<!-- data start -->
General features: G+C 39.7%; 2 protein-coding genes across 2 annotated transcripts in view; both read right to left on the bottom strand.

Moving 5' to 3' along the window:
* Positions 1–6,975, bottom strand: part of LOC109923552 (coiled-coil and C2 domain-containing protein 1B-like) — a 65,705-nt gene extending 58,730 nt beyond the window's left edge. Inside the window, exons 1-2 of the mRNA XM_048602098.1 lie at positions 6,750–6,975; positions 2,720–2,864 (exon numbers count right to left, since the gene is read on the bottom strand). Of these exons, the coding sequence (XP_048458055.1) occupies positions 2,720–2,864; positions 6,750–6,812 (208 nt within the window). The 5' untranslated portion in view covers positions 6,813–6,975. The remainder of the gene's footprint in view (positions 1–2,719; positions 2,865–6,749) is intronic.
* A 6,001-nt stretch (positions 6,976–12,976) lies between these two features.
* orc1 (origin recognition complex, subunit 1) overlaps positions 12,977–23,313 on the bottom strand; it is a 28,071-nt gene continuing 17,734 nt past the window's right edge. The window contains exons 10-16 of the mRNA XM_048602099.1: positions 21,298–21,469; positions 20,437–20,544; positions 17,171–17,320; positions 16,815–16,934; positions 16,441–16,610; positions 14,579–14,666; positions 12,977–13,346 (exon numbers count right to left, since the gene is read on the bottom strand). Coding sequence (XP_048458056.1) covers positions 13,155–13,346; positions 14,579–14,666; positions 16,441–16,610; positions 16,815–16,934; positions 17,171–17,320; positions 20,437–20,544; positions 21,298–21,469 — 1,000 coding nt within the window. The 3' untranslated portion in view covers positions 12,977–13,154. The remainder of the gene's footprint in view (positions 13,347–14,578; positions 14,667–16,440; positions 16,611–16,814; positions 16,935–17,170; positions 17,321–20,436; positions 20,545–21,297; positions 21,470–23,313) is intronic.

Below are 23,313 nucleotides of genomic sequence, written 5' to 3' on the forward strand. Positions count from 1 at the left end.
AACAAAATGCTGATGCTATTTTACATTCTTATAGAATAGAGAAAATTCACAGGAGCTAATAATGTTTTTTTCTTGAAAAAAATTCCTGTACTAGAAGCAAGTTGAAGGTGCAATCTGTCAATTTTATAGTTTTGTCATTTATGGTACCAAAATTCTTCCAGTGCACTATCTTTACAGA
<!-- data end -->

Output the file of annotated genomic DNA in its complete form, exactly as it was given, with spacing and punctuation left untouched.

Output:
General features: G+C 39.7%; 2 protein-coding genes across 2 annotated transcripts in view; both read right to left on the bottom strand.

Moving 5' to 3' along the window:
* Positions 1–6,975, bottom strand: part of LOC109923552 (coiled-coil and C2 domain-containing protein 1B-like) — a 65,705-nt gene extending 58,730 nt beyond the window's left edge. Inside the window, exons 1-2 of the mRNA XM_048602098.1 lie at positions 6,750–6,975; positions 2,720–2,864 (exon numbers count right to left, since the gene is read on the bottom strand). Of these exons, the coding sequence (XP_048458055.1) occupies positions 2,720–2,864; positions 6,750–6,812 (208 nt within the window). The 5' untranslated portion in view covers positions 6,813–6,975. The remainder of the gene's footprint in view (positions 1–2,719; positions 2,865–6,749) is intronic.
* A 6,001-nt stretch (positions 6,976–12,976) lies between these two features.
* orc1 (origin recognition complex, subunit 1) overlaps positions 12,977–23,313 on the bottom strand; it is a 28,071-nt gene continuing 17,734 nt past the window's right edge. The window contains exons 10-16 of the mRNA XM_048602099.1: positions 21,298–21,469; positions 20,437–20,544; positions 17,171–17,320; positions 16,815–16,934; positions 16,441–16,610; positions 14,579–14,666; positions 12,977–13,346 (exon numbers count right to left, since the gene is read on the bottom strand). Coding sequence (XP_048458056.1) covers positions 13,155–13,346; positions 14,579–14,666; positions 16,441–16,610; positions 16,815–16,934; positions 17,171–17,320; positions 20,437–20,544; positions 21,298–21,469 — 1,000 coding nt within the window. The 3' untranslated portion in view covers positions 12,977–13,154. The remainder of the gene's footprint in view (positions 13,347–14,578; positions 14,667–16,440; positions 16,611–16,814; positions 16,935–17,170; positions 17,321–20,436; positions 20,545–21,297; positions 21,470–23,313) is intronic.

Below are 23,313 nucleotides of genomic sequence, written 5' to 3' on the forward strand. Positions count from 1 at the left end.
AACAAAATGCTGATGCTATTTTACATTCTTATAGAATAGAGAAAATTCACAGGAGCTAATAATGTTTTTTTCTTGAAAAAAATTCCTGTACTAGAAGCAAGTTGAAGGTGCAATCTGTCAATTTTATAGTTTTGTCATTTATGGTACCAAAATTCTTCCAGTGCACTATCTTTACAGA